Chapter Twenty

"It was only when he declared his purpose to get married that I fully understood how, for a hundred futile and inappreciable reasons, how - shall I say odious? - he was to all the countryside. Every old woman in the village was up in arms. Smith, coming upon him near the farm, promised to break his head for him if he found him about again. But he twisted his little black moustache with such a bellicose air and rolled such big, black fierce eyes at Smith that this promise came to nothing. Smith, however, told the girl that she must be mad to take up with a man who was surely wrong in his head. All the same, when she heard him in the gloaming whistle from beyond the orchard a couple of bars of a weird and mournful tune, she would drop whatever she had in her hand - she would leave Mrs. Smith in the middle of a sentence - and she would run out to his call. Mrs. Smith called her a shameless hussy. She answered nothing. She said nothing at all to anybody, and went on her way as if she had been deaf. She and I alone all in the land, I fancy, could see his very real beauty. He was very good-looking, and most graceful in his bearing, with that something wild as of a woodland creature in his aspect. Her mother moaned over her dismally whenever the girl came to see her on her day out. The father was surly, but pretended not to know; and Mrs. Finn once told her plainly that 'this man, my dear, will do you some harm some day yet.' And so it went on. They could be seen on the roads, she tramping stolidly in her finery - gray dress, black feather, stout boots, prominent white cotton gloves that caught your eye a hundred yards away; and he, his coat slung picturesquely over one shoulder, pacing by her side, gallant of bearing and casting tender glances upon the girl with the golden heart. I wonder whether he saw how plain she was. Perhaps among types so different from what he had ever seen, he had not the power to judge; or perhaps he was seduced by the divine quality of her pity.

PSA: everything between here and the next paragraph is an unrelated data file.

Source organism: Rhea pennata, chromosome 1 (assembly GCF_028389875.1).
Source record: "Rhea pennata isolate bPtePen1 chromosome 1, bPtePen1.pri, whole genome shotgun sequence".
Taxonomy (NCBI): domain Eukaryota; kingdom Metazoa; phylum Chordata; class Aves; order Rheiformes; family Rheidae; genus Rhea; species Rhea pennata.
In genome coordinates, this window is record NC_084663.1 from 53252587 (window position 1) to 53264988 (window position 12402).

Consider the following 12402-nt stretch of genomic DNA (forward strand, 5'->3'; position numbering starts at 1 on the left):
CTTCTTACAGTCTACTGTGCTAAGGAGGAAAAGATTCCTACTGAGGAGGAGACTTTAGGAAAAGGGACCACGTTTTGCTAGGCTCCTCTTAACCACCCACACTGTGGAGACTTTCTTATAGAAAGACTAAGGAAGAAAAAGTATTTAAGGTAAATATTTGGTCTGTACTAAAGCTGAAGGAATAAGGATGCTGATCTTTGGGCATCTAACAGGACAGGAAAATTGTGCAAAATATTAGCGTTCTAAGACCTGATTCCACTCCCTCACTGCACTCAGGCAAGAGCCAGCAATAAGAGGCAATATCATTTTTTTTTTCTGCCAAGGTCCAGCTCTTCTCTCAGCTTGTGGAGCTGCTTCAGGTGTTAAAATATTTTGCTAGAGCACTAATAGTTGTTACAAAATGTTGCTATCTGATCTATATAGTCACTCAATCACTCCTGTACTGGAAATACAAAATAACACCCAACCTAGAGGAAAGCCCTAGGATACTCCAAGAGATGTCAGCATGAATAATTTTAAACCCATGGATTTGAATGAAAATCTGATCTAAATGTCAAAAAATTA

The End

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